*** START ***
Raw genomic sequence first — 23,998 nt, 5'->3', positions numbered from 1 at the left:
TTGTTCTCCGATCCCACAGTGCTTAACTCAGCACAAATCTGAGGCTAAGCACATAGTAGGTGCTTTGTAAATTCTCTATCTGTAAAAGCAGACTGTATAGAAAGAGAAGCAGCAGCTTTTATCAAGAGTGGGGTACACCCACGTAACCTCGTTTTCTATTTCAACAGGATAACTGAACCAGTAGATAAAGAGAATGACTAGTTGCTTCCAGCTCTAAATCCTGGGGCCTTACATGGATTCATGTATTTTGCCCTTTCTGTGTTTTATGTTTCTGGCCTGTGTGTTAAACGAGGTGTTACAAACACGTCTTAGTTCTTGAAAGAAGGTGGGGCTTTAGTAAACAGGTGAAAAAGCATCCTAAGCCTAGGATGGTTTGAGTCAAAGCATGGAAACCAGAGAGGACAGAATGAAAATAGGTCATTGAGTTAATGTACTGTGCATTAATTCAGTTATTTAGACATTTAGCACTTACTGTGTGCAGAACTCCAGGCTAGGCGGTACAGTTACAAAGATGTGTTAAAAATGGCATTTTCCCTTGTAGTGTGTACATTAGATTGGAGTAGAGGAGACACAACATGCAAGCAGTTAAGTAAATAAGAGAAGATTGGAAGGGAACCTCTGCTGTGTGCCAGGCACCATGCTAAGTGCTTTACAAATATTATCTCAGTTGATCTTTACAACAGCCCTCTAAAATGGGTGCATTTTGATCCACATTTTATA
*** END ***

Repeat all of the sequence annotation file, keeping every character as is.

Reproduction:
Raw genomic sequence first — 23,998 nt, 5'->3', positions numbered from 1 at the left:
TTGTTCTCCGATCCCACAGTGCTTAACTCAGCACAAATCTGAGGCTAAGCACATAGTAGGTGCTTTGTAAATTCTCTATCTGTAAAAGCAGACTGTATAGAAAGAGAAGCAGCAGCTTTTATCAAGAGTGGGGTACACCCACGTAACCTCGTTTTCTATTTCAACAGGATAACTGAACCAGTAGATAAAGAGAATGACTAGTTGCTTCCAGCTCTAAATCCTGGGGCCTTACATGGATTCATGTATTTTGCCCTTTCTGTGTTTTATGTTTCTGGCCTGTGTGTTAAACGAGGTGTTACAAACACGTCTTAGTTCTTGAAAGAAGGTGGGGCTTTAGTAAACAGGTGAAAAAGCATCCTAAGCCTAGGATGGTTTGAGTCAAAGCATGGAAACCAGAGAGGACAGAATGAAAATAGGTCATTGAGTTAATGTACTGTGCATTAATTCAGTTATTTAGACATTTAGCACTTACTGTGTGCAGAACTCCAGGCTAGGCGGTACAGTTACAAAGATGTGTTAAAAATGGCATTTTCCCTTGTAGTGTGTACATTAGATTGGAGTAGAGGAGACACAACATGCAAGCAGTTAAGTAAATAAGAGAAGATTGGAAGGGAACCTCTGCTGTGTGCCAGGCACCATGCTAAGTGCTTTACAAATATTATCTCAGTTGATCTTTACAACAGCCCTCTAAAATGGGTGCATTTTGATCCACATTTTATA